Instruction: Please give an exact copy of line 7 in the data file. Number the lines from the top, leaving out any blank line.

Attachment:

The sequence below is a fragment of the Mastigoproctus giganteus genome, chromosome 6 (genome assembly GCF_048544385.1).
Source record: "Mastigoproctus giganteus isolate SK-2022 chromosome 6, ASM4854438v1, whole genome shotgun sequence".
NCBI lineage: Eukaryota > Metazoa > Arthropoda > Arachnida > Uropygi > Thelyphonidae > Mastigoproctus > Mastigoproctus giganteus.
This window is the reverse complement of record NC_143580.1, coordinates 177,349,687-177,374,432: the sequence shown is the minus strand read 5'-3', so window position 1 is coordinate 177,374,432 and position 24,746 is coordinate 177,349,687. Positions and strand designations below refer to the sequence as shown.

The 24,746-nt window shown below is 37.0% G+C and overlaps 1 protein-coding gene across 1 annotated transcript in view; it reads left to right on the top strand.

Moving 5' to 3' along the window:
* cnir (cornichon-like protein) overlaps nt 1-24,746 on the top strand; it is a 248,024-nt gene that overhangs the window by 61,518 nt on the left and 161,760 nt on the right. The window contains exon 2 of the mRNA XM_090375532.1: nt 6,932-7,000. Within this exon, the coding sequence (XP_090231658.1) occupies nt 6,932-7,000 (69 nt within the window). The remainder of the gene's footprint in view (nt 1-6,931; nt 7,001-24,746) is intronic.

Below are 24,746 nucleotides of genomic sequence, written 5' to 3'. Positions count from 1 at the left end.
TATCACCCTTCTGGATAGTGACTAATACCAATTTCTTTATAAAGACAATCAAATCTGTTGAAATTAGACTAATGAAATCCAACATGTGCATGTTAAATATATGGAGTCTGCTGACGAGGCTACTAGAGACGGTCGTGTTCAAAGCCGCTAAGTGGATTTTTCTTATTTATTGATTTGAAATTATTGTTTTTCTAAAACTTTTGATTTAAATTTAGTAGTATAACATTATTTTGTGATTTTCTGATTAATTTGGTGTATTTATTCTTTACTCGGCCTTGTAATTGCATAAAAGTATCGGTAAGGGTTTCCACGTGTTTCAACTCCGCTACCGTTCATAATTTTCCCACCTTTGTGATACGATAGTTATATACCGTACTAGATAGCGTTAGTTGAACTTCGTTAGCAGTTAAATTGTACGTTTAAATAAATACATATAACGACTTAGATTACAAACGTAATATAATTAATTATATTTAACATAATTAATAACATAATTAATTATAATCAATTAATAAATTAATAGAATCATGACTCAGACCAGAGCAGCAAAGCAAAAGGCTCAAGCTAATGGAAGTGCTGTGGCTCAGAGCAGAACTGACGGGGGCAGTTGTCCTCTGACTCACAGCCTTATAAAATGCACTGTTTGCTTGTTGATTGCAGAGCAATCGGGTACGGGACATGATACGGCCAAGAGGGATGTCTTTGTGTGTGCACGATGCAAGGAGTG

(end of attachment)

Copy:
* cnir (cornichon-like protein) overlaps nt 1-24,746 on the top strand; it is a 248,024-nt gene that overhangs the window by 61,518 nt on the left and 161,760 nt on the right. The window contains exon 2 of the mRNA XM_090375532.1: nt 6,932-7,000. Within this exon, the coding sequence (XP_090231658.1) occupies nt 6,932-7,000 (69 nt within the window). The remainder of the gene's footprint in view (nt 1-6,931; nt 7,001-24,746) is intronic.